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Apr 14, 2020

Ashok Rajan, director of the board at Lister Digital and cycling enthusiast, gives commentary on how personalization strategies are more about human connection than technology. He shares a profound customer experience that shaped him, and stresses the importance of "data for purpose." *Hosted by Dave Goldstein and PJ Bruno LIVE at LTR 2019*






PJ: Hello again. Welcome back to another episode of Braze for Impact, your MarTech industry discuss digest. We're back again with another episode of our humanity series. Our guest today, Ashok Rajan, president of Lister Digital. Ashok, thanks so much for being here.



Ashok Rajan: Hey, thanks for having me here PJ and Dave. Very excited to be in this conference. Again, longterm relationships man, it's awesome.



PJ: Let's build them. Let's expand them.



Ashok Rajan: Let's build them. Let's expand them. And it's about the human experience. I don't see, again I am just free flowing here, that even as I see them live in the conference, it's very exciting. Because you guys are ... I was here last year, felt the same vibe. And it's been more, and because this is what we do as well. Like hey, we deeply care about the customer experience. We're not just sitting in thinking, "Hey, what's the channel?" And so on. You want to treat them like humans. Hey, it's another human that I'm trying to influence to do something. And then I feel like, "Hey, that's the vibe that I sense in the conference. It's very exciting to be here. So thank you.



PJ: Exactly. And speaking of humans, Ashok and I are with a pretty rad human in my eyes here. And this-



Dave Goldstein: Here I am again.



PJ: Our good buddy Dave Goldstein, head of Global Solutions Alliance at Braze. Dave, love you.



Dave Goldstein: Love to be a part of this.



Ashok Rajan: [crosstalk] Dave is my cycling brother. We're from the brotherhood of cyclers.



Dave Goldstein: That's right, that's right.



Ashok Rajan: I love it man.



Dave Goldstein: Strong legs in this podcast booth, watch out.



PJ: If you guys saw the quads I was looking at right now.



Dave Goldstein: Thousands of miles among us.



Ashok Rajan: That's right. It's in my to do list to write a LinkedIn article on Zen and the art of cycling, because I think that tells you a lot of a life. Hey, you need to put a lot of effort to climb up the hill, but then no one can take me the love that you feel, the endorphins that you feel when you come downhill man. But you got to work hard. You got to work hard to go up that hill.



PJ: Why don't you take us back now, Ashok, about 30, 35 years where it all started?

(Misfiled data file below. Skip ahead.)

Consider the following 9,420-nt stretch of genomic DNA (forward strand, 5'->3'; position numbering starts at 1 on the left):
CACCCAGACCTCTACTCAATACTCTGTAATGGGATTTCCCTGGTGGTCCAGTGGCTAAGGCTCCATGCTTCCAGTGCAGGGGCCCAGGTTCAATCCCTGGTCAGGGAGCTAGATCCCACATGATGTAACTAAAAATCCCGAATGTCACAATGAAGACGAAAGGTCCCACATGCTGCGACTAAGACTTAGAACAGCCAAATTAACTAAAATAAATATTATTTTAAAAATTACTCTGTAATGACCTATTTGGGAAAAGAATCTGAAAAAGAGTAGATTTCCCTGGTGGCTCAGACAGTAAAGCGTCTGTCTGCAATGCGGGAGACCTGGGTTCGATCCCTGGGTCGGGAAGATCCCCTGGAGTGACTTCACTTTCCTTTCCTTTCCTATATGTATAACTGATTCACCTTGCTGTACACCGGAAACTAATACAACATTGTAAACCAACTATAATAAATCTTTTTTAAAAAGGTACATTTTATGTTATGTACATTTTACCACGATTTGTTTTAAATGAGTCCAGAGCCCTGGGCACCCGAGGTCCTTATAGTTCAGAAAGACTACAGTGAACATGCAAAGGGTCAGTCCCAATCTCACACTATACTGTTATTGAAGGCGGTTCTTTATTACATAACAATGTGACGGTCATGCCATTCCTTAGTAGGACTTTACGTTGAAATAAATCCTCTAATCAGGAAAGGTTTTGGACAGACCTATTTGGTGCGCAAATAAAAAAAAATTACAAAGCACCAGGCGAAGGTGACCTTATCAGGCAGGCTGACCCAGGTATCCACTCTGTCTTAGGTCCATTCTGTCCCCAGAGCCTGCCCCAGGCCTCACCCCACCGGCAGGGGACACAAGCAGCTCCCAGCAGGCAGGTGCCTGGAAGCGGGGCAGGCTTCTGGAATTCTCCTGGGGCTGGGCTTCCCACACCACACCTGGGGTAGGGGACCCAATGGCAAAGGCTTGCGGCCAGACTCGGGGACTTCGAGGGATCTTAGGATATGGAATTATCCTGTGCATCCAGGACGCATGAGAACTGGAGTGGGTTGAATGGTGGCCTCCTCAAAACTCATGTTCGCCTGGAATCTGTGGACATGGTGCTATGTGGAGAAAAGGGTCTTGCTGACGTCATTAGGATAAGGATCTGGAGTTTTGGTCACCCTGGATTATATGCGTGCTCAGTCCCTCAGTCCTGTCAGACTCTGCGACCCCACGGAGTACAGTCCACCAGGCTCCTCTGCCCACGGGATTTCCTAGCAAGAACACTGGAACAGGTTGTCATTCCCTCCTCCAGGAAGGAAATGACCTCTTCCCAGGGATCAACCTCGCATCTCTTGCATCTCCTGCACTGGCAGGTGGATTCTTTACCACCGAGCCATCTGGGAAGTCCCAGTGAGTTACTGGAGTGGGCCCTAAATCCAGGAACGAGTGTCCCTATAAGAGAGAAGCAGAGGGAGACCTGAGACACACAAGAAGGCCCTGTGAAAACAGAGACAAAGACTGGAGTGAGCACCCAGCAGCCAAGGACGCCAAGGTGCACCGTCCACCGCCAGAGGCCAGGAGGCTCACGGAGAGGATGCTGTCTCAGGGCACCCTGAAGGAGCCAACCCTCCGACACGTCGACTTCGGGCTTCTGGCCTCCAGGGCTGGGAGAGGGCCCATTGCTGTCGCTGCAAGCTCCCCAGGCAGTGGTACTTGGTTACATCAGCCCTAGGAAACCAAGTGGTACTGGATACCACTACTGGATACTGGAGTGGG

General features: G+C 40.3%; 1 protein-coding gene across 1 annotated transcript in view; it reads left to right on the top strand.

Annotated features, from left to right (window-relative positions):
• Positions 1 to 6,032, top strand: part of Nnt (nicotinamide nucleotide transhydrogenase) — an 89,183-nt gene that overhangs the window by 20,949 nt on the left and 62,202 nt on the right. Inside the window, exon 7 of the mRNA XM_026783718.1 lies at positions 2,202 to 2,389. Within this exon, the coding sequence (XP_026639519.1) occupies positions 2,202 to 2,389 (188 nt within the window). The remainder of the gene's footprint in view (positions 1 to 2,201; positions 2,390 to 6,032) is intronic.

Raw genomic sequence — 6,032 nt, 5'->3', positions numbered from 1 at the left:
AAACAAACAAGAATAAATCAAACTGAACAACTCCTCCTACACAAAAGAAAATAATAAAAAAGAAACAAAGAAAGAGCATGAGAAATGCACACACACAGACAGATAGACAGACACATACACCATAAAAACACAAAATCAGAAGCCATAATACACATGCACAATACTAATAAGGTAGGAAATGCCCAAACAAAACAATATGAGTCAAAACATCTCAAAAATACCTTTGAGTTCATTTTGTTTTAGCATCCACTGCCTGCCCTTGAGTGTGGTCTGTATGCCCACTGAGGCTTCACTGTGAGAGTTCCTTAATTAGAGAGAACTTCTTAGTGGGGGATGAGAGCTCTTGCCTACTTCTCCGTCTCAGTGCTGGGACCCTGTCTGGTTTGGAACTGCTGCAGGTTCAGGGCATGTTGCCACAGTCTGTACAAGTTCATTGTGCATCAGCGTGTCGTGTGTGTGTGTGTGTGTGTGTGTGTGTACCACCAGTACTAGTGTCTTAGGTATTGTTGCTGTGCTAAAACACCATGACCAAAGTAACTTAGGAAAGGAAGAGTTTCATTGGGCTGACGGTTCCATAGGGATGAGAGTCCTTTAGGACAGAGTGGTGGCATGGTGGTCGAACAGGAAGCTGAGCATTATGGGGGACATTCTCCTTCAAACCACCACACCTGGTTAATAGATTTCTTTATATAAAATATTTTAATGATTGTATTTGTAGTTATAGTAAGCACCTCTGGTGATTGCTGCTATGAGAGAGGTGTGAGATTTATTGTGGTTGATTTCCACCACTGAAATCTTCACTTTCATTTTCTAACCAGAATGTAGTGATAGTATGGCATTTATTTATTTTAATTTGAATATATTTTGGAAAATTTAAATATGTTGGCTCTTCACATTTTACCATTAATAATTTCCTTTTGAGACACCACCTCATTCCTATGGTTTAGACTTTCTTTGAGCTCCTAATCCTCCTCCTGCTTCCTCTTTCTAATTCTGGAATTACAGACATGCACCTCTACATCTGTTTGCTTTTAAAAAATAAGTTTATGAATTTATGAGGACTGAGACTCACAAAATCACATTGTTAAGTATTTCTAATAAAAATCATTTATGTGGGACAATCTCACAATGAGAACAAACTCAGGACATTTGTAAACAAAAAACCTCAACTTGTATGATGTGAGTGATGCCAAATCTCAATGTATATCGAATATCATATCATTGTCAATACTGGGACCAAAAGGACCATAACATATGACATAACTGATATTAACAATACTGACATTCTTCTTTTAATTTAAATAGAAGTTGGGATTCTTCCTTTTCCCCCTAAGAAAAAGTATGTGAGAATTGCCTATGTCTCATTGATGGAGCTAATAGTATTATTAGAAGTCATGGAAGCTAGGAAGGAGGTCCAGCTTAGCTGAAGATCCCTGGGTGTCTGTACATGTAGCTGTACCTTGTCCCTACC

Ashok Rajan: Absolutely. So now the age part comes in. So I feel young Dave, so thank you for your friendship, and you make me feel young. But now that he mentioned 35 years. I think it's interesting because the background, my background, is that I actually started before the internet. So now, or what was called is the worldwide web, and in client server technology. So client server technology which was used to, again, do a lot of interactions and how to make them easy. I feel life changed when I attended the Windows 95 release in Long Beach. I think I was about three or four years into my work life at that point. But as I was trying to share the story with you, it was a lot of ... I have this principle FSOGSD. Figure stuff out, get stuff done. So the lot of the ... I consider myself a child of the internet, and I had to figure a lot of things out. So one of the first things I would like to share is first piece of code I wrote that actually went live on the web. It was a program called [bannerad.exe 00:03:22]. That's what I called it, but hey, all it had to do was change the banner based on cookie values. So personalize the banner that was being showed. This is 1995. At that point it was Netscape, I think it's called Netscape Commerce Server or something. And then we went live on the web. So we kept building. The goal, I feel, was always how to personalize the experience. How to personalize the experience based on someone's interests. And so we were collecting information, right? So we're collecting all this information on people's interests, but then we're trying to say, "Hey, how can I change the web experience as they land on the web and they move on?" And then over time, I'll keep my background brief, but I was lucky enough to be part of two companies that were acquired. Great teams, a great group of people. First was 2000, I joined this company called Digital Impact, which was 2000 to 2005, Forrester rated top company for email and digital marketing. Then it was acquired by Axiom. And then I joined Responsys in 2010 which was acquired by Oracle. And these were great experiences for me because, again, even I heard this in the conference today, it's sort of exciting to me. "Hey, some of these things we worked on like in 2001, 2002, I was already building recommendation engines."